Ontario docs are leaving – patients have trouble finding good doctors











{November 20, 2012}   A vote in favour of seniority – and against the Ontario doctor deal

 

 

Written by Dr. Mike Goodwin on November 19, 2012 for CanadianHealthcareNetwork.ca

Perhaps the most important of several reasons why I will vote against the tentative Ontario Medical Association-Ontario Ministry of Health Physicians Services Agreement is the abandonment of the Service Recognition program.

 

Personal economic loss is not a consideration here, since I now work to keep the brain from boredom rather than because I have to. But relinquishing this single item illustrates better than any other I can think of why the OMA not only seems to have lost its way, but also seems befuddled in its role as bargaining agent.

 

The SR bonus is the only benefit ever negotiated (PSA Reassessment 2007) by the OMA to recognize the merit of seniority, to say “Thank you, doctor, for X years in the trenches, and for not running off to South Carolina when the going got tough.”

 

The benefit is small, starting after five years of service at $250 a year and gradually increasing to a maximum of $1,633 a year after 30 years in OHIP. It is minuscule in comparison to the seniority-related benefits negotiated by other unions for their members. Graduated pay scales based on years of service, pensions, sickness, and drug and dental benefits come to mind.

 

Left in place it has no effect on internal relativity between the sparring partners within the OMA. And it is symbolic in its uniqueness. Now the OMA is prepared to agree to government reneging on the benefit. Not just a small percentage reduction, which is the proposal for fees and for the CMPA reimbursement, but the total elimination of a hard-won benefit.

 

On the other hand, the OMA seems comfortable allowing government to continue to pay maternity benefits to those barely starting into their careers. And please don’t get me wrong; maternity is important too, but only when you have all the other aforementioned benefits in place.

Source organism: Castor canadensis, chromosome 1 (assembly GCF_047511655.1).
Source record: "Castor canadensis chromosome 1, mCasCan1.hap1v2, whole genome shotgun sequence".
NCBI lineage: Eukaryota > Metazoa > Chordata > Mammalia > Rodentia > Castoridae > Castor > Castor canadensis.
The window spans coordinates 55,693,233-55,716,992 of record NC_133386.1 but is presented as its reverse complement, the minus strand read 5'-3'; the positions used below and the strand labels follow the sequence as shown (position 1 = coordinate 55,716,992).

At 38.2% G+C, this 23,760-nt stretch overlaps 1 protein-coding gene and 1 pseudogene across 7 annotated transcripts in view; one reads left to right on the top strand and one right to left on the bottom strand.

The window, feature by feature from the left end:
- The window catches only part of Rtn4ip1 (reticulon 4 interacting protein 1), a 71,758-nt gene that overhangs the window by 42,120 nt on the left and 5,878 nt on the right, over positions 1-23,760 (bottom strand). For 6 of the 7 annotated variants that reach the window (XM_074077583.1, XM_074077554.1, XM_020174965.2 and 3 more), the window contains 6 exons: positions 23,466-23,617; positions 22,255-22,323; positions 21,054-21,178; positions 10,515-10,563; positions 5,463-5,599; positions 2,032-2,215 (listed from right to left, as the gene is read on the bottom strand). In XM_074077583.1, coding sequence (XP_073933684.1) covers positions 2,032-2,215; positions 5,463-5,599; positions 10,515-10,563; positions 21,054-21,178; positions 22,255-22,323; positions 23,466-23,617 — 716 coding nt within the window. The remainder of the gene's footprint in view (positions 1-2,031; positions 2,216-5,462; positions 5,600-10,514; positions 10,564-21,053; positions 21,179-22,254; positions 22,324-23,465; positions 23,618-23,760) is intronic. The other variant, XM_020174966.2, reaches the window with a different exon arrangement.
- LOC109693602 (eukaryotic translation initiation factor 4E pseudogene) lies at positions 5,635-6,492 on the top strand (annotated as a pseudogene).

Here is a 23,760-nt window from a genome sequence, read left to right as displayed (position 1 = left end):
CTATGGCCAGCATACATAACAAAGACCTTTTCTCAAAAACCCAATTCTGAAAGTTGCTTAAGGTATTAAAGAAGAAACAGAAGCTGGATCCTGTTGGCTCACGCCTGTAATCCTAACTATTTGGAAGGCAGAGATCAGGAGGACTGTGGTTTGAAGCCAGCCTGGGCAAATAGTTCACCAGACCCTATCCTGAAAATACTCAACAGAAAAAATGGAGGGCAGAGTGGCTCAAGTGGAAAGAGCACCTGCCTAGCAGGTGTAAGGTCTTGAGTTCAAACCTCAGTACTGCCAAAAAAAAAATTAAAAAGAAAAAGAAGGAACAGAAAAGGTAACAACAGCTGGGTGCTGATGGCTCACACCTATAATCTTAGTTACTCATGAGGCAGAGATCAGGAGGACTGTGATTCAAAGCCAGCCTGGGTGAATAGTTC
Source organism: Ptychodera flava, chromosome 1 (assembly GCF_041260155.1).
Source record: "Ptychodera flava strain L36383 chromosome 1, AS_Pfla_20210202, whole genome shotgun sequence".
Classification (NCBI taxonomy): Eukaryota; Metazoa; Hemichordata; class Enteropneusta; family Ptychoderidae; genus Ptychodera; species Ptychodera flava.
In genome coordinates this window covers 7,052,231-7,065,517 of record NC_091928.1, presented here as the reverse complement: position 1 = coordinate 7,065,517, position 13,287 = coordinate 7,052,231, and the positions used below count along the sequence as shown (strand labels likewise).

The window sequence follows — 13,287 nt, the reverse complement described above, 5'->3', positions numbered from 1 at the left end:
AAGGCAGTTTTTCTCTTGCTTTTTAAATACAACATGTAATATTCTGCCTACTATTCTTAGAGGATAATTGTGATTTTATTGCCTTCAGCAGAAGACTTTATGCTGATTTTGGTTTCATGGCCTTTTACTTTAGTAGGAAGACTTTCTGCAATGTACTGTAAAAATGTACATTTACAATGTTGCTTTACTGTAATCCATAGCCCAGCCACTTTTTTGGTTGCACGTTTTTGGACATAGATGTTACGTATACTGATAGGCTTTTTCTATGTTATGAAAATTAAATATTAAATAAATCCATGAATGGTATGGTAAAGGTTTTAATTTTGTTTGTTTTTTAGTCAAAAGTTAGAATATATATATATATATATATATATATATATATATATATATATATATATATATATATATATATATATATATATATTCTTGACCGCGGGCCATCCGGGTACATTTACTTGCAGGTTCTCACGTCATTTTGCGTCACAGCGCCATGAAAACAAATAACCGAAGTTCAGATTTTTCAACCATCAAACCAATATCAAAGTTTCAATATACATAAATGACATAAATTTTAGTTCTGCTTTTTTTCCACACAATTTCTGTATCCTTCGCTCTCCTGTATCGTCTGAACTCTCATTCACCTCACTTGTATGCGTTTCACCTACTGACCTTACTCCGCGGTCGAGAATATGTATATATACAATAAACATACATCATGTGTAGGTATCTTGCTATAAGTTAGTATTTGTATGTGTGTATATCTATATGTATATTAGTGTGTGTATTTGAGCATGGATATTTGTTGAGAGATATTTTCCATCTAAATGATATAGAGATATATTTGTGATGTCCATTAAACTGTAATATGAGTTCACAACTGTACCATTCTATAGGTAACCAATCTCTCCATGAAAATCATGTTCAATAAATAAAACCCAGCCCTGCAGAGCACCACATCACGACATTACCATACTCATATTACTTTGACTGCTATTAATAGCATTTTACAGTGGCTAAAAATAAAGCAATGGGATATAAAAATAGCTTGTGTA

Perhaps I shouldn’t feel insulted by the juxtaposition, or worried by OMA Central’s inability to think abstractly.

 

And why is union seniority important, you ask? An extensive dissertation is beyond the scope of this rant, but suffice to say most unionized employees understand very well that seniority in practice strengthens their association a whole lot, and in immeasurable ways. And their unions are prepared to fight tooth and nail for the maintenance of the principles. I invite anyone interested to do a Google search, and browse for a while amongst the information.

 

Employers also understand the strategic importance of seniority—which is, I observe, why many attempt to undermine union seniority at every opportunity in the ongoing dance of labour relations. (See the recent news reports about the Target purchase of Zellers stores for a practical demonstration of the issues.)

 

Strangely, in all my years around the OMA I have never heard much discussion about seniority. It’s like it doesn’t exist—which might reflect the attitude of an organization that does not have to ask its compulsory dues-paying members for their consent to be represented.

 

This I know for sure: If we want to build a stronger, more cohesive representative association, we can ill afford to ignore the concept of seniority. And we certainly shouldn’t abandon the only benefit we have ever negotiated that recognizes its merit.

 

 

Mike Goodwin is a former OMA board director who is committed to improving the representational capacity of the association.

 

 

 

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